These are extremely beneficial and even if your car does not have one, they can be purchased at online retail stores and even auction sites. Backing out of a tight spot can be difficult but it actually does not have to be if you use one of these gadgets. These cameras work by mounting on to the back of your car either on the license plate or on the rear bumper.

Then there is a screen that you simply attach to the dashboard which lets you see exactly what is behind you so you know that you can reverse safely. These incidents occur each year which could have easily been prevented by using a backup camera. Depending on the model you get, they can even automatically activate when you put the gears in reverse.

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Car Camera For Your Safety

About 210 people die each year in backing accidents vs. 33,561 traffic fatalities in 2012 (it doesn’t report 2013 fatalities until just before Thanksgiving this year). The National Highway Traffic Safety Administration (NHTSA) has proposed requiring cars have a backup camera since 2008. The current backup camera mandate finally locks in 2018 as the date when all vehicles sold in the US have a backup camera system and Car Front View Cameras. When the widebody Hummer H2 became the first vehicle with a backup cameras in 2004, a camera cost an estimated $150, plus the cost of the display device. By 2018, they’ll be under $50 for the camera, and many cars will have LCD displays for infotainment, so that cost is already embedded in the car’s base price.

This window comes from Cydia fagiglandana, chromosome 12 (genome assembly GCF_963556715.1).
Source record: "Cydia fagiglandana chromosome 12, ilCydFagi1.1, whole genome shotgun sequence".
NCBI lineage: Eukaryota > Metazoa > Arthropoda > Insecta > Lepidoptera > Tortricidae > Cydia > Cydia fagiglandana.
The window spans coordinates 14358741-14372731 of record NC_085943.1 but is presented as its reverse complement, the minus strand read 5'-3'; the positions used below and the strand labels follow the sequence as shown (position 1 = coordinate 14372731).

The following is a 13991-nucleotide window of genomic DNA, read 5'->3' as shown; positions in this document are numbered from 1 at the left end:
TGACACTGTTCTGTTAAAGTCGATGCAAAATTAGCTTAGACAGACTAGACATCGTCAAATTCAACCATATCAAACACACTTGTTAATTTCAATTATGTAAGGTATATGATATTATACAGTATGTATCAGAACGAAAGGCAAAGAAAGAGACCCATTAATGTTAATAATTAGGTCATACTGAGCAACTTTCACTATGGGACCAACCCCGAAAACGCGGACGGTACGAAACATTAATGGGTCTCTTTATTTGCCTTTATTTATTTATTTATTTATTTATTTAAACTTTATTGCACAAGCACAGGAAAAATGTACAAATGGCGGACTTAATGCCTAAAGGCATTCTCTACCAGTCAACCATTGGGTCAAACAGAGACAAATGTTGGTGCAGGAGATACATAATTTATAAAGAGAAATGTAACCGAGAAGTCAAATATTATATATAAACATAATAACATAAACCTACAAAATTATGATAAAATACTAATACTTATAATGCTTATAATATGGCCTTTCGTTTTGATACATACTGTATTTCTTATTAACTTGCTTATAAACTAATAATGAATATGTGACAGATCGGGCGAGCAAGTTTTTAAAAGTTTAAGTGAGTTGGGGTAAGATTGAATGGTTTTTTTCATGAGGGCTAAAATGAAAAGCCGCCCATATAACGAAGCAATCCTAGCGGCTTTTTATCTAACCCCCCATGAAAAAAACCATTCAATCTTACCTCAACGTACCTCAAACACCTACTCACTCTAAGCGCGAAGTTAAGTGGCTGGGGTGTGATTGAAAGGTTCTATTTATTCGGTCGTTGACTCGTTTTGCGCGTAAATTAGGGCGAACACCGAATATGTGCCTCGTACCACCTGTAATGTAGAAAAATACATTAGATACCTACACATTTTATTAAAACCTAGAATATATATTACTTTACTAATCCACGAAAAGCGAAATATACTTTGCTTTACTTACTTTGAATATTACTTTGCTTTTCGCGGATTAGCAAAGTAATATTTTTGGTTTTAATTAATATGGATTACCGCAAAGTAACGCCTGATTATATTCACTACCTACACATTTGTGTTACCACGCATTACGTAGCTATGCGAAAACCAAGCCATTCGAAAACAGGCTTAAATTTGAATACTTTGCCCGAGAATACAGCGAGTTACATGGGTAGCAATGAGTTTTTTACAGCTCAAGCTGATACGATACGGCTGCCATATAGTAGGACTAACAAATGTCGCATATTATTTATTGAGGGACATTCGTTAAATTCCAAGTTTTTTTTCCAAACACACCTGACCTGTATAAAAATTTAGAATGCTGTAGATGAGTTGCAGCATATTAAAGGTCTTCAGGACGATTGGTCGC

Especially at the high end, automakers compete to add features and safety, or at least convenience. Land Rover prototyped an X-ray vision system called Transparent Bonnet that “sees” through the hood of the car, which is already big and high, and obstructs vision further when you’re climbing a hill. Most off-road SUVs have downward facing front cameras. Land Rover goes one better with a downward facing camera that appears to show the road directly under a semi-transparent hood as wheel.

High-end SUVs could add a fifth camera at the top of the liftgate for a less distorted rear-facing view. You’d still need a low-mounted camera for close-in work because the slanted backs of most SUVs would be blind for 2 to 5 feet behind the car. The camera could also be an alternative rear view camera, for instance when the back deck is piled high with baggage. Tesla and other automakers are working on digital rear view systems; they could stitch side and rear cameras for a seamless wide view.

Simpler tweaks would make surround vision and rear vision cameras useful. They would benefit from lens cleaners, either a blast of air or a squirt of water. Too often lenses are foggy, dirty, or wet and don’t show a usable image. Backup lights need to distribute more light more evenly; the quality varies greatly.

NHTSA’s rulemaking will save just a handful of lives. NHTSA estimates the backup systems will reduce the 210 fatalities that by one-third – only – despite an automaker expenditure of $750 million or more each year (15 million vehicles produced times $50 per car). Many motorists won’t look at the displays and others who do won’t see a person because of water, dirt, or sunlight on the camera or the LCD display.

NHTSA’s mandate will allow small LCDs inset into rear view mirrors. My experience is those LCDs are too small to be useful but it may be how automakers meet the mandate on the cheapest trim lines of each model, the one with wind-up windows and no USB or Bluetooth. The PR image you see here is more legible than you may experience and the child filling that much of the screen is only a few feet away.

The surround view cameras do better than the rear-camera NHTSA mandate in in two ways. First, the side view may pick up children and others who approach the car from the side. Also, the cost of the surround view system — $250 to $1000 — probably pays for itself with fewer fender benders and scraped curbs. Who doesn’t over a decade have at least one low-speed incident? You may not report it because the majority comes out of your pocket via the deductible, but you pay in reduced value at trade-in time.